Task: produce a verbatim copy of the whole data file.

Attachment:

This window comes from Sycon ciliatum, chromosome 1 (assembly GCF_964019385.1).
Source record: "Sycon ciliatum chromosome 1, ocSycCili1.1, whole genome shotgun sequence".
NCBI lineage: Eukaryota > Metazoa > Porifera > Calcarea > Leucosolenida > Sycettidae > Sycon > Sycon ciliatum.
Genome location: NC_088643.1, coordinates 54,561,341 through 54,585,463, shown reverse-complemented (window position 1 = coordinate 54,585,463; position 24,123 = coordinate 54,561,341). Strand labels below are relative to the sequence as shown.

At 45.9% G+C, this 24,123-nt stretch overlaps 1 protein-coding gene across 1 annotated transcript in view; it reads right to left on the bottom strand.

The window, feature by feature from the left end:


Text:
This window comes from Sycon ciliatum, chromosome 1 (assembly GCF_964019385.1).
Source record: "Sycon ciliatum chromosome 1, ocSycCili1.1, whole genome shotgun sequence".
NCBI lineage: Eukaryota > Metazoa > Porifera > Calcarea > Leucosolenida > Sycettidae > Sycon > Sycon ciliatum.
Genome location: NC_088643.1, coordinates 54,561,341 through 54,585,463, shown reverse-complemented (window position 1 = coordinate 54,585,463; position 24,123 = coordinate 54,561,341). Strand labels below are relative to the sequence as shown.

At 45.9% G+C, this 24,123-nt stretch overlaps 1 protein-coding gene across 1 annotated transcript in view; it reads right to left on the bottom strand.

The window, feature by feature from the left end: